|Written by ERIN GLEESON Sa Sa Gallery's 'Art Rebels' forge new creative paths|
|Thursday, 19 March 2009|
Young, hip and dedicated, the eight artists behind the collective have embraced an ensemble approach to bringing non-traditional perspectives to the masses
Among many other approaches to the topic, I gave Chheng Pong a slideshow on my computer of artworks by more than a dozen contemporary Cambodian artists whose practices and themes are wide-ranging, from the oldest and now deceased self-taught painter-of-the-everyday Svay Ken, to a young artist from the Reyum Art School making large paper sculptures of mythical figures.
Chheng Pong was surprised to see the vitality and development, which deviated from the Royal University of Fine Art's beaux-arts approach of preserving idealised forms and passing the style on to future generations. He, like the other ministers, and like myself, contemplated the collective unawareness of these artists and their practices, and more broadly, why contemporary visual artists receive nearly no support from the Ministry of Culture.
An ensemble tradition
Along with other thoughtful formulas, Chheng Pong mentioned that because contemporary artists most often work individually, they are seen to communicate individual expression, which is contrary to the nature of the historical artisan practice: "The spirit of Khmer culture is an ensemble. It is not an individualistic culture. We see the whole. The individual worker is not part of the cultural participation unless working with the masses. Mass is considered the highest way of working."
WE HAVE A CONSISTENT PLACE NOW, LIKE A HOME. THAT STABILITY ALLOWS US TO BE MORE CREATIVE TOGETHER.
The five young artists and founders of Cambodia's first artist-run gallery Sa Sa feel the same, and they are determined to encourage their generation to better understand that individualistic expression is for the masses, too.
Vandy Rattana, photographer and current Sa Sa Gallery leader (a position that will rotate annually), was recently at the internationally praised Drik Photography Festival in Dhaka, Bangladesh, with the On Photography Cambodia project. There, he encountered an active community of Bangladeshi artists and cultural workers engaged with an energetic and supportive Bangladeshi public. He wanted to bring this sense of engagement to Cambodia, a sentiment echoed by many other Cambodian artists thriving from opportunities to travel and exchange with other Asian art communities who have wider reception in their cultures.
Photographer and Sa Sa co-founder Lim Sokchan Lina believes he must engage with students to promote the gallery and artists' practices at Norton University, where he is currently a student. He believes this gesture will allow young Cambodians to gain new perspectives through art. "Non-traditional art is a new thing for them because they don't know about other galleries in Phnom Penh or outside Cambodia," Lim Sokchan Lina said. "The students know their memories, but they don't know photography. Through photography exhibitions at Sa Sa, we will show them the environment they encounter in a new way."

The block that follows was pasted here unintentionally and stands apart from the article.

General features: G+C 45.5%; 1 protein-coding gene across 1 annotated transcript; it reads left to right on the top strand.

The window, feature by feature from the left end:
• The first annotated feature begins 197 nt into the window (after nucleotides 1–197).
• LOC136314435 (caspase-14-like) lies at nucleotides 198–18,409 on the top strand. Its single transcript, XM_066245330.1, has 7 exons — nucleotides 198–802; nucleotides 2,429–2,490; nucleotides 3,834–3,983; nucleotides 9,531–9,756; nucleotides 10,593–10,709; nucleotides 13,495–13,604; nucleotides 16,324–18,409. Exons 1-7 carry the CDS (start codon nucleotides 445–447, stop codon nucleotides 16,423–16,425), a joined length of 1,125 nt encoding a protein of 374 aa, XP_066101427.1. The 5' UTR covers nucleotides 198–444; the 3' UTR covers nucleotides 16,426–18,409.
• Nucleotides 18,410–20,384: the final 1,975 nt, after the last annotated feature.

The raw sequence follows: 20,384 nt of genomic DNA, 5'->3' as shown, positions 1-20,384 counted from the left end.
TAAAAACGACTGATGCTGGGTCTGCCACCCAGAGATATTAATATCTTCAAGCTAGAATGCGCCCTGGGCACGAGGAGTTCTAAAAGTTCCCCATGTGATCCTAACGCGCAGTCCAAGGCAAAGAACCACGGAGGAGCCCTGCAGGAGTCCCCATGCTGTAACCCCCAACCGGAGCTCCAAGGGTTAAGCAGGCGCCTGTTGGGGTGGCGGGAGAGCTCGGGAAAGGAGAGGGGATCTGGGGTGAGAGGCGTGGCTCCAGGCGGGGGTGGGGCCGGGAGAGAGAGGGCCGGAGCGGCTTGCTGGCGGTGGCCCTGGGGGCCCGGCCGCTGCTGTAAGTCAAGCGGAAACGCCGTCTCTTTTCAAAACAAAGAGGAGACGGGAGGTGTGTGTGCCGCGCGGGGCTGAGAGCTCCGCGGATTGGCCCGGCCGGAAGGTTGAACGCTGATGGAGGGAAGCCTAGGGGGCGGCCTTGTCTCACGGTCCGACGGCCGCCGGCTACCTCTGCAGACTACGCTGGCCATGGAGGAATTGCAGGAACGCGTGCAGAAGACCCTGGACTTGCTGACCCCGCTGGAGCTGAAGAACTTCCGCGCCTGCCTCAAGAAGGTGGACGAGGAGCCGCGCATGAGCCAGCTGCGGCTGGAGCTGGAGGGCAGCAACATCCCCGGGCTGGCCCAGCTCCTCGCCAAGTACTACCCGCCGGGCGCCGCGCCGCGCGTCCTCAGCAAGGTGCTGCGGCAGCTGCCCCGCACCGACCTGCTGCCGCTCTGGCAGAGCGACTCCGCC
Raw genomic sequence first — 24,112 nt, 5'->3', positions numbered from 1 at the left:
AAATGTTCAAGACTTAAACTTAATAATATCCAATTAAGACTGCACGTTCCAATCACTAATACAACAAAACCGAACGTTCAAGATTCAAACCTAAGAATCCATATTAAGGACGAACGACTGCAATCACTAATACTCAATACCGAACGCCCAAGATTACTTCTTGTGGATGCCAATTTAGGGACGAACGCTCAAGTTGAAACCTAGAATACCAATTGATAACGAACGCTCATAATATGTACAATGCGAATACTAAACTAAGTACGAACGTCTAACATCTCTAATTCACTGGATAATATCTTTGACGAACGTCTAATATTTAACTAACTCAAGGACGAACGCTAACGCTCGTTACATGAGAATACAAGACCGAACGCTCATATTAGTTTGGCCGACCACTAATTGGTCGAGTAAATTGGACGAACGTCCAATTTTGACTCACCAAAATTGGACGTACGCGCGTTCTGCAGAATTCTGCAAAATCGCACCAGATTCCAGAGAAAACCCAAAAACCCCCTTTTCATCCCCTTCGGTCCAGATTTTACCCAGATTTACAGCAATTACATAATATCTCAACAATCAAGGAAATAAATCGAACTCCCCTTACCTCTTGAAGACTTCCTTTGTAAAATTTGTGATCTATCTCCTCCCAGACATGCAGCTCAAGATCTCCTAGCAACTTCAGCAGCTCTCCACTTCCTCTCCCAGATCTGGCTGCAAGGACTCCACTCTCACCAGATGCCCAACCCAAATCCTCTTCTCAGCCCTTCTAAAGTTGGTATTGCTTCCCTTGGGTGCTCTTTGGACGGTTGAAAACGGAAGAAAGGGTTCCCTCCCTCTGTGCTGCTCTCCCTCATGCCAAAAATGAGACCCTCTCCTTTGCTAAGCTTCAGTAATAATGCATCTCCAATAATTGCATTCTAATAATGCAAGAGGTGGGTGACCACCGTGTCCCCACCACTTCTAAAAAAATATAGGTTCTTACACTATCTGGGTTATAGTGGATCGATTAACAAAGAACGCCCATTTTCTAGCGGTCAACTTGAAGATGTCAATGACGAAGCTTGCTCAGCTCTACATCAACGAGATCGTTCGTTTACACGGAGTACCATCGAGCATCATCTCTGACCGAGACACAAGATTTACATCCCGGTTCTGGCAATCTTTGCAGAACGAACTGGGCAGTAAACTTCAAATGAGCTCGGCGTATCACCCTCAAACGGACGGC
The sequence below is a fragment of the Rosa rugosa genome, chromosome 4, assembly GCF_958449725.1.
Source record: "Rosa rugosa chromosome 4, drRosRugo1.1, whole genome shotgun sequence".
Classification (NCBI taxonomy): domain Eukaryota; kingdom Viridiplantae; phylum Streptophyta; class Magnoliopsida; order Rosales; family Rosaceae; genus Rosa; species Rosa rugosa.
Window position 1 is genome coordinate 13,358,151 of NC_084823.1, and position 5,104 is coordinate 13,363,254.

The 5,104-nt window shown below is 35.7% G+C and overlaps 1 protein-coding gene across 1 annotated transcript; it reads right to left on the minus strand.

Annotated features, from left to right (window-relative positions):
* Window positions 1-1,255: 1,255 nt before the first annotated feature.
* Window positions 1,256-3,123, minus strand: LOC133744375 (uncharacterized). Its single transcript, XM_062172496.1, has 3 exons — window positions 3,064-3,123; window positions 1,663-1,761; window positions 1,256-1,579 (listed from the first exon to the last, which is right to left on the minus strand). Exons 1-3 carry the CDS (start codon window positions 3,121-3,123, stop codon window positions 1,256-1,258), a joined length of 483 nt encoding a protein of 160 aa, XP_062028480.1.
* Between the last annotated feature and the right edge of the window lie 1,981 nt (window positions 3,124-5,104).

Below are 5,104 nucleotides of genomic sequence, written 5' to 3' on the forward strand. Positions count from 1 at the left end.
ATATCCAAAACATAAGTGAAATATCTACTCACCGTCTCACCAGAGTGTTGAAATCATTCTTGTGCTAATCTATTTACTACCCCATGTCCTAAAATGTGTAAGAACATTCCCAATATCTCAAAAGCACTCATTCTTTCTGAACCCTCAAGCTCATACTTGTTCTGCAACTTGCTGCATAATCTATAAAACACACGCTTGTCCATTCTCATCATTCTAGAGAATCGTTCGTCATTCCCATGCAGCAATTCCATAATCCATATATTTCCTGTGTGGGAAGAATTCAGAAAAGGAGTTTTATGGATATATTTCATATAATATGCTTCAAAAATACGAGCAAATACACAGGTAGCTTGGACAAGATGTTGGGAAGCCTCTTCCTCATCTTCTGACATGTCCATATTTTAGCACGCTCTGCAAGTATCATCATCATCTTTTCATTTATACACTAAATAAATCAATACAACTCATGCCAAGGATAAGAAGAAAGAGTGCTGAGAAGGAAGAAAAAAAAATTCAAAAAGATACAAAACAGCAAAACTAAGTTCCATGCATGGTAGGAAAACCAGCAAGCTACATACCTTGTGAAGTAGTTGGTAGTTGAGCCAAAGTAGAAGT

Sa Sa takes its name from the first syllables in the artist collective's full name - Stiev Selepak, or "Art Rebels". Founded in 2007, the collective's purpose is to "help each other achieve art projects by sharing knowledge and resources".
An accidental beginning
For the past two years, Sa Sa's eight members met informally in different spaces to discuss projects or invite speakers to share experiences. They collaborate on various projects based on their strengths or availability. Recently, three members designed the set for a new Cambodian play, Breaking the Silence.
After two years, why a gallery? "It was an accident," said Vandy Rattana. "I was eating at Bai Tong restaurant on street 360 and the co-owner (Community Legal Education Center's Ou Virak) walked up to me and asked if I could hang my photographs on the wall. By the end of the conversation, we decided to involve the Stiev Selepak group not only in the restaurant exhibitions but also in a small wing of the building that we call the Main Gallery."
The way forward
It made sense to Vandy Rattana that the way forward was to take on leadership roles in other areas of the field beyond making art - a healthy development in any emerging art scene.
The Sa Sa space will be both a commercial gallery and a meeting place, or, what co-founder Khvay Samnang calls a home. "We have a consistent place now, like a home. That stability allows us to be more creative together. It's motivating."
To begin with, Stiev Selepak members will jointly curate a balance between contemporary and traditional art exhibitions from Cambodians. The wall space throughout the two-level restaurant, which will act as a semi-permanent exhibition, and the separate Main Gallery will rotate exhibitions every two or three months. Co-founder Kong Vollak, who participated in a curatorial training program in 2008, would like to give opportunities to students from the Royal University of Fine Arts, where three Sa Sa members are alumni. In the future, they hope to host artists they have met throughout the region.
Although all founders have assisted with organising and installing many exhibitions in Cambodia, co-founder Heng Ravuth used a Khmer proverb about frogs venturing from their small pond to convey the challenge and excitement that comes with new responsibilities. They are thankful for friends who are students of management and accounting who can help with the business aspect of running a gallery.
With the Main Gallery measuring a mere 20 square metres, Sa Sa Gallery is poised to show the expanding Cambodian art community and the deflating economy that small is beautiful.
"INTRO", Sa Sa Gallery's inaugural exhibition, opens this Saturday from 6pm to 10pm at No 7, Street 360, Boeung Keng Kang, Phnom Penh.